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pakistan
Thursday Apr 08 2021
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What is Pakistan’s COVID-19 vaccination plan?

A senior citizen receives a dose of the Chinese-made Sinopharm vaccine against COVID-19, at a vaccination centre in Samanabad Sports Complex, Faisalabad, on March 10, 2021. — Online/File

Pakistan seems to be caught on the wrong foot when it comes to its coronavirus vaccination drive, especially when a highly transmissible variant of the deadly illness is sweeping through the country.

If the course is not corrected, this could result in a breakdown of normal life and losses in production, exports, and foreign investment running into billions of dollars.

Even more dangerously, it could result in more human lives being lost.

Read more: Getting a coronavirus vaccine in Pakistan: What you should know

For one reason or another, since the onset of the pandemic last year, vaccination has not been given due importance in Pakistan. Last April, the Chinese company Sinopharm approached Pakistan to collaborate on clinical trials for a COVID-19 vaccine it was producing, as per a letter seen by Geo.tv.

It is unclear why officials did not take up the opportunity. Major General Aamer Ikram, the executive director at the National Institute of Health, did not respond to Geo.tv’s repeated requests for comments.

However, in September human trials were held across Pakistan of another China-made vaccine, by the company CanSino.

Fortunately, in February, China gifted Pakistan 1.2 million doses of the Sinopharm vaccine, which arrived in batches, and essentially kicked off the country’s inoculation drive.

Pakistan is at the moment vaccinating its healthcare workers and its elderly. But as the drive moves forward to include more age groups, it is unclear where the next tranche of vaccines will arrive.

The country is guaranteed under the global COVAX platform to receive over 14 million doses of vaccine in the first phase, free of cost. However, there have been delays in production of the drug, which have in turn has postponed distribution to countries, including to Pakistan.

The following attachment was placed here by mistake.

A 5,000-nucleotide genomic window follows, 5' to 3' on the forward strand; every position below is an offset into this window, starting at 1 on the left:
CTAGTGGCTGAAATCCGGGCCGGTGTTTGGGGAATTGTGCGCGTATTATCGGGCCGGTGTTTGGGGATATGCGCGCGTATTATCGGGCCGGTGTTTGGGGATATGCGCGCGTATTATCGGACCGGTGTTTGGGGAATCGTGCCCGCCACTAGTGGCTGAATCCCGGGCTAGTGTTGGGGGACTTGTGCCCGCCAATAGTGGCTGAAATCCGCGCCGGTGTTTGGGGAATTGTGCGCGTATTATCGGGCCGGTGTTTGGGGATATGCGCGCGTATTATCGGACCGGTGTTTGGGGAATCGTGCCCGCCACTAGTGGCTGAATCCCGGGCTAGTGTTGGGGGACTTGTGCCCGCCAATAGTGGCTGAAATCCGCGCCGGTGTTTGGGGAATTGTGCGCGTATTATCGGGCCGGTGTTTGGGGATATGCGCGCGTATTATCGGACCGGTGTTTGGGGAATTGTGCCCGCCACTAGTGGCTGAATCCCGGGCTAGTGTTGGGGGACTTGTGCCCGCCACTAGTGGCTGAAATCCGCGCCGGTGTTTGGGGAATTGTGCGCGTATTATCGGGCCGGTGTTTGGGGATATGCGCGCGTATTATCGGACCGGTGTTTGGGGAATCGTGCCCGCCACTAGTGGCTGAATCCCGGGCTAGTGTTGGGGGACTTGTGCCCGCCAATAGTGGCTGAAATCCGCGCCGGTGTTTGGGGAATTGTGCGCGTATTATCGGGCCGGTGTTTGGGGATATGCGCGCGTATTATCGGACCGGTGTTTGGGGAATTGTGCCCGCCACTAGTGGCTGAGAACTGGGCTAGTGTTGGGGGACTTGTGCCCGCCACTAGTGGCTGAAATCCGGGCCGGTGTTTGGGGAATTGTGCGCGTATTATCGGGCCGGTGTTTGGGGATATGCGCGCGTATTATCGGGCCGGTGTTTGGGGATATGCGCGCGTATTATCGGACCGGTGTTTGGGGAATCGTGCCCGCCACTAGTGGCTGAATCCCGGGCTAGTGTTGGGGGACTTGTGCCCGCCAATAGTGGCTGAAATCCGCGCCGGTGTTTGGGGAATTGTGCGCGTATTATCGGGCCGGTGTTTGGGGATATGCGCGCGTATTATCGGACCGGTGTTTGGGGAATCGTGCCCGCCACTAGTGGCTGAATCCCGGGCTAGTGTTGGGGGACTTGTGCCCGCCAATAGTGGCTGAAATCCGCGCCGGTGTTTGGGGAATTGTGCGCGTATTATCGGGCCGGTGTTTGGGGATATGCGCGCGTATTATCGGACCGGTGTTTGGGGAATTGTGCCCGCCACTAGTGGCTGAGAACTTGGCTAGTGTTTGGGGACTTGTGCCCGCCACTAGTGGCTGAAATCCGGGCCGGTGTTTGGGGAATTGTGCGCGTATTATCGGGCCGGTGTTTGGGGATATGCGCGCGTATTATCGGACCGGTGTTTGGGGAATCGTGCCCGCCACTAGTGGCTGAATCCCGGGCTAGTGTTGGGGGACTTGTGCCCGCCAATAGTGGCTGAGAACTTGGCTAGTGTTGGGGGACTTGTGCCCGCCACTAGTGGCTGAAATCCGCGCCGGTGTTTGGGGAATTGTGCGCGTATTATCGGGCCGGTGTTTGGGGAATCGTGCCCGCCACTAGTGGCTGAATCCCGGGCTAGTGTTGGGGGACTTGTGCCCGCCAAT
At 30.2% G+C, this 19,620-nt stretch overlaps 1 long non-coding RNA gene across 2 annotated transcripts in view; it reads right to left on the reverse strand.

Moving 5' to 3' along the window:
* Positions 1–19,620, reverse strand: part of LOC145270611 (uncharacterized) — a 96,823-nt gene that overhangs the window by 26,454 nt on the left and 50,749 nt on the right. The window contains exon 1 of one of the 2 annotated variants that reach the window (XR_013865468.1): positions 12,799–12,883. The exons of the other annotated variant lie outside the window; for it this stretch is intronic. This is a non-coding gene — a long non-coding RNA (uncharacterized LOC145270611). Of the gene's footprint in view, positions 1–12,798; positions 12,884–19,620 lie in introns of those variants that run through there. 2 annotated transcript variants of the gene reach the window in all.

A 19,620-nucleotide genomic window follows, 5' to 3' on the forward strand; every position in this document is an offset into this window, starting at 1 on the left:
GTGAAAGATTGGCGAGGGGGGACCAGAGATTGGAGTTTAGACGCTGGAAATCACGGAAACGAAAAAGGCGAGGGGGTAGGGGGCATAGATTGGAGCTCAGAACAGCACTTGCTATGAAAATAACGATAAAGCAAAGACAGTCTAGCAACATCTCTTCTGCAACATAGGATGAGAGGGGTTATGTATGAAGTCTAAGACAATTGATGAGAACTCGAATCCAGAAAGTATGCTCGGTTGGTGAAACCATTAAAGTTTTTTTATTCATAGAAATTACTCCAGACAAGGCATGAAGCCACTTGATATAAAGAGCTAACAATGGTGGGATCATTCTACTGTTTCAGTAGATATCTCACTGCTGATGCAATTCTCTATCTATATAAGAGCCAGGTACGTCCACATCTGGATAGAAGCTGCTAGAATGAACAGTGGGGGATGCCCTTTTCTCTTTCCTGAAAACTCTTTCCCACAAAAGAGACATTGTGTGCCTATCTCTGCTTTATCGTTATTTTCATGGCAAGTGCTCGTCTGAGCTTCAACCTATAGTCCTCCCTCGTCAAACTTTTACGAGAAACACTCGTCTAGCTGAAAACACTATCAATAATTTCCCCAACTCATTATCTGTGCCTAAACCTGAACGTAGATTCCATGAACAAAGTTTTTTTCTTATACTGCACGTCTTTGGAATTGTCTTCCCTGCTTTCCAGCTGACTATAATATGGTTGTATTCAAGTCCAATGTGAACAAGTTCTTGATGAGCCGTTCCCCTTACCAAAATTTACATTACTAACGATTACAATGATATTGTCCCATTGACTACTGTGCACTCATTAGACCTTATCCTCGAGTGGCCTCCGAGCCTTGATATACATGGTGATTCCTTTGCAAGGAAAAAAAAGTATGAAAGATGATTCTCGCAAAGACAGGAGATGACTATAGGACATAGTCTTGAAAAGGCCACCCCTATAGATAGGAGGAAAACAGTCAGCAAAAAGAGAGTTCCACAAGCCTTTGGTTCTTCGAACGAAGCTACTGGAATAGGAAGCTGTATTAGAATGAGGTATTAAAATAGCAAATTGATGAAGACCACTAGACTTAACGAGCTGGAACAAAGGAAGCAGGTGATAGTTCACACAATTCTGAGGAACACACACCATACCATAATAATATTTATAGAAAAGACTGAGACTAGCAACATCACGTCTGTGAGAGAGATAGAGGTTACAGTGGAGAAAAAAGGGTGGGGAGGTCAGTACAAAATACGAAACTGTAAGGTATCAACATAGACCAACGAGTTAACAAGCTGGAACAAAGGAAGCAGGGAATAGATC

It is troubling that when most regional and developing countries shifted into top gear to vaccinate their population on top priority, we did not seem to have a procurement plan.

Had the Chinese government not stepped in, would Pakistan still be waiting to vaccinate its people? It is important to note here that only last month did Pakistan sign a deal to procure close to seven million doses of vaccine from Chinese pharmaceuticals.

If Pakistan plans to vaccinate at least 70% of its population, over the age of 18 years, it would need at least 140 million doses, considering that most vaccines require two-doses to offer full immunization. Have officials placed enough orders?

Another issue is that the government has not done enough to convince people to get the jab. As per media reports, registration amongst healthcare workers and the elderly has been slow. On April 6, federal minister Asad Umar tweeted that a total of one million people had been vaccinated in the country. Most have only received a single dose.

The numbers are low, when compared to other countries. In Bangladesh, over five million people had received the first dose until Wednesday. Bangladesh is using the Oxford University-AstraZeneca vaccine. While in India, over 84 million Covid vaccine doses have been administered.

Undeniably, Pakistan had an excellent head start during the pandemic. Measures taken by the National Command Operations Center and the federal government reduced the number of daily cases in August. Even the State Bank was able to forecast 3% growth in GDP for FY 20-21 in its latest monetary policy statement, against 1.5% forecast early on.

But overconfidence, coupled with lack of monitoring and timely decisions, deteriorated the situation. Cases are once against spiking in the country especially in its most populous province Punjab.

Last week, the UK put Pakistan on the red list with over 40 other countries. The UK after May 17 will allow foreign entrants from countries depending on their percentage of vaccinated population, infection rate, emerging new variants, scientific data, and capability to detect new variants.

Around 50 countries have already made arrangements to cover their entire population. While Pakistan so far has only arranged vaccines for 5% of its population. What about the rest?

Read more: Pakistan crosses 1 million coronavirus vaccine doses mark

If the country wants to speed up its vaccination drive it will need to engage with the Chinese leadership for supply of additional volumes of vaccines at best possible price. A similar Government to Government (G2G) round is needed with the Russian government.

The opposition political parties recently in the Senate passed a befitting resolution urging the government to supply free coronavirus vaccines to its people, as people are perturbed by the high prices charged by private companies for the imported Russian vaccine which allows a 40% margin on imported drugs.

As per a count by Bloomberg, 9.60 billion doses of the lifesaving vaccine have already been reserved, mostly by rich countries. That amount is enough to cover half the world’s population if the shots were distributed evenly.

It is an unfair world out there, but Pakistan must look after its own.